This article was published in 2015, in Newsletter 118.
If you travelled along Regent Street in mid-November 2014 you will no doubt remember the chaos caused by construction works at the University Arms hotel. While that stage lasted just for a few weeks, construction will start in earnest in 2015 and the arrangements need to be much better.
On 17 November the pavement was fenced off outside the (closed) University Arms hotel between Park Terrace and the access to Parker’s Piece by Pizza Hut. A temporary pelican crossing was put in: people walking were expected to cross there and then cross again at another temporary crossing at Pizza Hut. The timing of the signals was much slower than the lights they replaced, making this a long and frustrating experience.
To the surprise of no one, except it seems the county council who authorised this layout, people walking didn’t want to cross twice and instead walked in the road to get around the closed section of pavement. There was a dangerous mix of people walking and cycling among cars and buses in this area. Quite simply the layout did not work.
At the same time, the gap between the hotel and Pizza Hut was narrowed to little more than one metre for people going in and out of Parker’s Piece. This temporary layout was to last for two whole weeks and was again agreed between the contractors and the county council.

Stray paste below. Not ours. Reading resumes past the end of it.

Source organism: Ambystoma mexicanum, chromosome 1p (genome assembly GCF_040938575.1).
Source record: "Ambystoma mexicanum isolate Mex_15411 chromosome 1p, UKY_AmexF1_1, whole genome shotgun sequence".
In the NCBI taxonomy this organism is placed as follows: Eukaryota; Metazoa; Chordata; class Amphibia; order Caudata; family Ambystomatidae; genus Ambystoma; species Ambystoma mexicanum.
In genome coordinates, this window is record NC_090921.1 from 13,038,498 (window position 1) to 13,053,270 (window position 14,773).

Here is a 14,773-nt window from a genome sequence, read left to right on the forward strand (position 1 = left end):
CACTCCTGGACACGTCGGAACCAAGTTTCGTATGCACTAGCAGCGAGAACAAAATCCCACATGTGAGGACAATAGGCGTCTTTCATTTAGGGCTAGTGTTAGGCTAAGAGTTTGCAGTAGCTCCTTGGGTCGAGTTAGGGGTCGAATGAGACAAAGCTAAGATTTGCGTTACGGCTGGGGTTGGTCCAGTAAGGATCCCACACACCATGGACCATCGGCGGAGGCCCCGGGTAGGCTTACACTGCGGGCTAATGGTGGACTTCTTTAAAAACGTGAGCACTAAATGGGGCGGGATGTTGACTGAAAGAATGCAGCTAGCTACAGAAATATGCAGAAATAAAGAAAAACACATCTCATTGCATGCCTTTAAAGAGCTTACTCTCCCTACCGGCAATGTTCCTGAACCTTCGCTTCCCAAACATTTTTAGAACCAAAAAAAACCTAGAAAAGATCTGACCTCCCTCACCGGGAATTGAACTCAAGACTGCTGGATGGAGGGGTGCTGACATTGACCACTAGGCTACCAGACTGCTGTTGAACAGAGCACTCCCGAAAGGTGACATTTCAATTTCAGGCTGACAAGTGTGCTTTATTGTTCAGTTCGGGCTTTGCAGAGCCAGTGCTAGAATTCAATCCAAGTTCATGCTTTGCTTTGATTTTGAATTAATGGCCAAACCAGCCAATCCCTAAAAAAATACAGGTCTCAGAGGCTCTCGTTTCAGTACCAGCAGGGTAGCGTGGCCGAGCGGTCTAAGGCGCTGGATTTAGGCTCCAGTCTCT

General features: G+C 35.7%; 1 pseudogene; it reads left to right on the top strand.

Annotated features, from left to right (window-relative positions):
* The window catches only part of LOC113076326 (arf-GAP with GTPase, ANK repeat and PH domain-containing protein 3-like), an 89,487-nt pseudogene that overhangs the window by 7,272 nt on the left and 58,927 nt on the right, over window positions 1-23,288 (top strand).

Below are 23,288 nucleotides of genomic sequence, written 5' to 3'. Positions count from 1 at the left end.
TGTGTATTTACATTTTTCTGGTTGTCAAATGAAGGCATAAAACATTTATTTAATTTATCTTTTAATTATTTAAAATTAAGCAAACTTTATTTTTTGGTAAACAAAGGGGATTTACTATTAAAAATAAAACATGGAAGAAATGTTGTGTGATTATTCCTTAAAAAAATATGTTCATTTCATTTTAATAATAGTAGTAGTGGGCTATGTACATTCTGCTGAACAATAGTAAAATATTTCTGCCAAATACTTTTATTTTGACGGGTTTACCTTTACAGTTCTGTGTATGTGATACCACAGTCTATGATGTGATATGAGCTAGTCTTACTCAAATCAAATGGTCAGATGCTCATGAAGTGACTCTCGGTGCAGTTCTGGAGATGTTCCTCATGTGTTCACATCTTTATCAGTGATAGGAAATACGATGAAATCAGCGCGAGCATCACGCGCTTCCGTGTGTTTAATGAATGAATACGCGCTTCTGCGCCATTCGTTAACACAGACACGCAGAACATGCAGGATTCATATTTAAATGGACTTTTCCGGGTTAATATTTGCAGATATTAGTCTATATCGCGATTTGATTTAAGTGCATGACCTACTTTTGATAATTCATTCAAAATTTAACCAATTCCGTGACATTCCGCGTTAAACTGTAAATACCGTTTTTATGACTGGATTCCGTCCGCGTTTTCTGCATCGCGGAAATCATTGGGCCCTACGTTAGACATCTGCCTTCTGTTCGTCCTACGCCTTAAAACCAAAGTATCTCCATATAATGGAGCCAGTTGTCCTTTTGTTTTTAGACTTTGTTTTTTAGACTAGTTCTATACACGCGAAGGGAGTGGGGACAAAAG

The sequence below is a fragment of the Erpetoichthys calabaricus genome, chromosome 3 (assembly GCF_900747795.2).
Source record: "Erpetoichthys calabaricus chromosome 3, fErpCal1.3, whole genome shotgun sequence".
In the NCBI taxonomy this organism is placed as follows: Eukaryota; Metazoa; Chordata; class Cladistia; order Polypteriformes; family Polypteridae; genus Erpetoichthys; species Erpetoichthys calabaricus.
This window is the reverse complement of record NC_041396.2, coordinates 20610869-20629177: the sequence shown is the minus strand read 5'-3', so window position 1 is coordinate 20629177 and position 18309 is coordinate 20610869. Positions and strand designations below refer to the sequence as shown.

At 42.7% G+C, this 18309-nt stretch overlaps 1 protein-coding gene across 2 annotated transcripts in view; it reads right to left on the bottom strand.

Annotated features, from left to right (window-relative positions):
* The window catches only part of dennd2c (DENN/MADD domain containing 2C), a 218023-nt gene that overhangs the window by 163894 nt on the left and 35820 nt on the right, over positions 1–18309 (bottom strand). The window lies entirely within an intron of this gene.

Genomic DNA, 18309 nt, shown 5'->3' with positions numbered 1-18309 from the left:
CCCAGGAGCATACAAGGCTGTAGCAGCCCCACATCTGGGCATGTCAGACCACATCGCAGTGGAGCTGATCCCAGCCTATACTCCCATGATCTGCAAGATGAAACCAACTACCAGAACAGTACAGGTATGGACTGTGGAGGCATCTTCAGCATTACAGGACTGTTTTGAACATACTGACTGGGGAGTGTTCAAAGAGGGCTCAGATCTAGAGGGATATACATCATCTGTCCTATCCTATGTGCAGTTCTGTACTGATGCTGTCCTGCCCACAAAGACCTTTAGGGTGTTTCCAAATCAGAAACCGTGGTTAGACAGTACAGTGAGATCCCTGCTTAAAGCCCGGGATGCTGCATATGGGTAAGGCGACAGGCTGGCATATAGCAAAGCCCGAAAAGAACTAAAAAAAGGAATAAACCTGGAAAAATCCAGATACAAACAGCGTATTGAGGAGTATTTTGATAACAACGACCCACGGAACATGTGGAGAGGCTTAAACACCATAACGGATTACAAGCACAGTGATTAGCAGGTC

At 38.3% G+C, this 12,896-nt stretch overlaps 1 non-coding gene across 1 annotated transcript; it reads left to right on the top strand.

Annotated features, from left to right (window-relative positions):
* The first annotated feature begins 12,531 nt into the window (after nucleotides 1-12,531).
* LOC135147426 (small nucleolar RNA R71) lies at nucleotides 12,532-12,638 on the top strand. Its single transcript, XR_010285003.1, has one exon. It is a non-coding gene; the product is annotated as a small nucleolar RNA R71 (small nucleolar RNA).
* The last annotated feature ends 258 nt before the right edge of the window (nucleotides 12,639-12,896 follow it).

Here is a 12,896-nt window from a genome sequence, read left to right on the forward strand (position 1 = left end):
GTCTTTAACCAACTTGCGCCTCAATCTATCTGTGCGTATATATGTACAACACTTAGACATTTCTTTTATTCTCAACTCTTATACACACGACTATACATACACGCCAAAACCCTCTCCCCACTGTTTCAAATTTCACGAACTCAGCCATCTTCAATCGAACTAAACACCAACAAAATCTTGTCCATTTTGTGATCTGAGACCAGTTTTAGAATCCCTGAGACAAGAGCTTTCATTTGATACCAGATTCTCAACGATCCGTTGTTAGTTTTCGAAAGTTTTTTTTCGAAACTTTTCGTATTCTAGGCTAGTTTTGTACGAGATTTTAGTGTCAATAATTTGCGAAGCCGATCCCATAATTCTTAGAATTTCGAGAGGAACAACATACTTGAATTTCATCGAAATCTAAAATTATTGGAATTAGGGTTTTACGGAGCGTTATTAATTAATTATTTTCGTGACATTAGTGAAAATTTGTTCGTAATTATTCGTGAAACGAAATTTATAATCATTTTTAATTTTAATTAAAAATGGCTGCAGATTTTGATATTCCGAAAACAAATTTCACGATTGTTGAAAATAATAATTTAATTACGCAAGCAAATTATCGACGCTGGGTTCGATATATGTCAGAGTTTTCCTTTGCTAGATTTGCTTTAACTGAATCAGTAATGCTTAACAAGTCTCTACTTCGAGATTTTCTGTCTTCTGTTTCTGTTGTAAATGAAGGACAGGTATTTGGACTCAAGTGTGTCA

I contacted the city council’s planning team who visited the site. They saw that it was impossible for people to cross on to Parker’s Piece because of the opposing queue blocking the narrow way. They spoke to the contractors and the fence line was moved to the long-term position. (The fence has currently been entirely removed). So thank you to the city council’s planning team for their quick action.
Although the works have paused on the highway, they will be back soon, with the same layout that we know is unworkable. It is very disappointing that the county council appear to have little concern for the safety or convenience of people walking and cycling. Their insistence on no loading for the construction works from the highway (including the bus and parking bays on Park Terrace) has meant pedestrians have been forced into the road.
At the city council’s West Central Area Committee meeting at the end of October the issue of the building contractor using Parker’s Piece was discussed, and permission for this was subsequently granted. There were also lots of questions about access but it was too late: the planning application had been granted and all the conditions had been discharged. To the contractor ‘health and safety’ seemed only to apply to people on their site and they showed little interest in the risks posed by their lorries in the city centre streets.
I am concerned that there is a trend in the decisions by and advice from the county council: the total closure of Abbey Street (since moderated to a partial closure); the blocking of the pavement for loading at Mickey Flynn’s on Mill Road; the conversion of an urban footway to shared use on Cowley Road; and this unworkable layout. It seems that if you are not in a motor vehicle you get the scraps when highway space is allocated.
I hope the county council will review the layout at the University Arms urgently in light of the chaos seen in November.